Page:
According to the same survey, men were far more likely to cheat than women, at a three-to-one ratio. And the more money one made, the more likely one was to cheat: Only 10.2 percent of those who had no personal income admitted to having experienced an affair; the figure rose in correspondence to the income level, reaching 51.6 among those who made more than 7 million per month.
And the most critical view of infidelity was found among full-time housewives. Not only were they the least likely group to cheat, with only 8.8 percent confessing to committing adultery; they were also the least accepting of cheating, with 92.2 percent answering, “It cannot be tolerated under any circumstance.”
Comments on articles about the affair between Hong and Kim, filled with considerable outrage and venom, betray that anxiety. Here are some samples. “You have packaged your greed as love and destroyed a family. You are but an adulteress.” “You should become a human being before an actor.” “Just looking at you makes me sick, you cockroach couple.” Reading these words gives an impression that the whole of South Korea is opposed to this couple, until one sees the demographic breakdown of the commenters.
Most Korean-language articles I read attract predominantly male commenters. In the case of articles about Hong and Kim, however, women make up the overwhelming majority, with the biggest age groups being the 30s and 40s. It’s the demographic that closely corresponds to young and middle-aged housewives, whose financial security depends on husbands remaining faithful.
That reality has something to do with the way South Korean media sell adultery stories to the public. It’s not enough to mention the sin; there must be melodramatic details to elevate the scandal. With Hong, the focus is on his thirty year-long marriage to a wife who has been so devoted that she took care of her dementia-afflicted mother-in-law and oversaw ancestral rites for the late father-in-law. With the celebrity in my neighborhood that I shall not name, what gossip columnists disapprove of is how he once came across as a devoted husband and father, but in reality he had been a cheater.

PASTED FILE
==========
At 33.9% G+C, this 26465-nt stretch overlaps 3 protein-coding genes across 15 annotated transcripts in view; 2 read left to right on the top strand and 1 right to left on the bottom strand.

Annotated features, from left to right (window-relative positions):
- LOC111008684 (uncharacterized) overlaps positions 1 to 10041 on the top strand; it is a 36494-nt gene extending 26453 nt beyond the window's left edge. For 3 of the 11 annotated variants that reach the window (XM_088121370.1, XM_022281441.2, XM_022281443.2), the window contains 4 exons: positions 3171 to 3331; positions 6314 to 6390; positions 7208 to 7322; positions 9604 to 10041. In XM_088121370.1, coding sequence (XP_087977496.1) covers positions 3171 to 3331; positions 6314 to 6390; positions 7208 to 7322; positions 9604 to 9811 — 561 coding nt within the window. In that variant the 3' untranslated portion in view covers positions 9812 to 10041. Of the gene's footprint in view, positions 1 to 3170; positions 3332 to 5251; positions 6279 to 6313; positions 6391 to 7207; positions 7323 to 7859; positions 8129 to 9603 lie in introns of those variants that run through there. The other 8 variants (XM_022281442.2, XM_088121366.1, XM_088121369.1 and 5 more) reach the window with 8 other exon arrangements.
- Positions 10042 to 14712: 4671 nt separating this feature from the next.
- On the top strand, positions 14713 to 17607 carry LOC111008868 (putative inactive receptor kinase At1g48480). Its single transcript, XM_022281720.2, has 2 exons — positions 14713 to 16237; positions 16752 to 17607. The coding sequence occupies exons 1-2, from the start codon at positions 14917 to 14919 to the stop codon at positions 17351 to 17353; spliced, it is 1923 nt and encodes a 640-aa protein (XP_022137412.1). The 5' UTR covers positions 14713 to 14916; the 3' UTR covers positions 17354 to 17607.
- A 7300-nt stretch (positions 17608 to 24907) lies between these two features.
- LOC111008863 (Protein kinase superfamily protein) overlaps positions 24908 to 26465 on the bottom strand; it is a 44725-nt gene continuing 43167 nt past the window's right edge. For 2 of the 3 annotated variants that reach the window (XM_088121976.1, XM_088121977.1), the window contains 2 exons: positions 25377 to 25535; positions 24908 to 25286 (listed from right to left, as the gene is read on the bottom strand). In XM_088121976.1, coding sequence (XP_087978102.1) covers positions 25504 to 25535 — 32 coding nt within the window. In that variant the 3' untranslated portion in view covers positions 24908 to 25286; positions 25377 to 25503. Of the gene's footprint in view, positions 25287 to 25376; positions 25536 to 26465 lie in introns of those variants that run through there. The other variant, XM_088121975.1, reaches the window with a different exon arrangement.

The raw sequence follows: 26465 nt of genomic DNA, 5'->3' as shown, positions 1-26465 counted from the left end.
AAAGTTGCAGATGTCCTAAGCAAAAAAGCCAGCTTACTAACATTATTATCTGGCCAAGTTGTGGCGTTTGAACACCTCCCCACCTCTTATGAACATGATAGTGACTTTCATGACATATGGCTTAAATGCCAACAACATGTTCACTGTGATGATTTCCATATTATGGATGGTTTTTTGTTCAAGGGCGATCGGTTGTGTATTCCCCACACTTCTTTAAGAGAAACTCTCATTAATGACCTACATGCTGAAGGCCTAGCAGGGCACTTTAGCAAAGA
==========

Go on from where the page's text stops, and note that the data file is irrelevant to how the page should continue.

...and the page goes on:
In framing adultery as an act that destroys a loving family, and a loving wife in particular, domestic media incense and win the identification of women who fear being wronged. Being women who have no independent source of income is a vulnerable existence in South Korea, especially now that the adultery law is not here to help rein in offending spouses.
In the same Seoul Shinmun survey from two years ago, 57.8 percent of women thought the now-defunct adultery law should be reintroduced to punish infidelity. Among men, only 38.8 percent thought the same. That gap is accounted for as much by gender differences or competing conceptions of love as it is by money; men make more than women and are more financially independent. So they take cheating less seriously, as long as it is they who are doing it, not their wives.
For women who have no financial wherewithal other than their husbands, on the other hand, adultery can be a fatal blow.
Kim and Hong seem intent on doing what they please, even if it doesn’t go down so well with the public. At the press conference on Mar. 13, they said, “We will humbly accept the situation that befalls us.” Hong also defended his conduct, “People around me and Min-hee are reacting differently [from other people].” More vitriol was spilled online in response, and life goes on. They are both successful people in any case; they can afford to piss off others. The same cannot be said about housewives, who are helpless without their husbands’ largess. So they turn to the internet and vent their dread and anger at others.
In many ways, South Korea remains a deeply patriarchal society, with men making far more than women. Not that I champion adultery, but only when the wage gap disappears, will we see the condemnations of extramarital affairs fade away. Until then, expect more fuss being made about other people’s private lives.
Cover Image: Actress Kim Min-hee in the movie “The Handmaiden” (Source: Vimeo)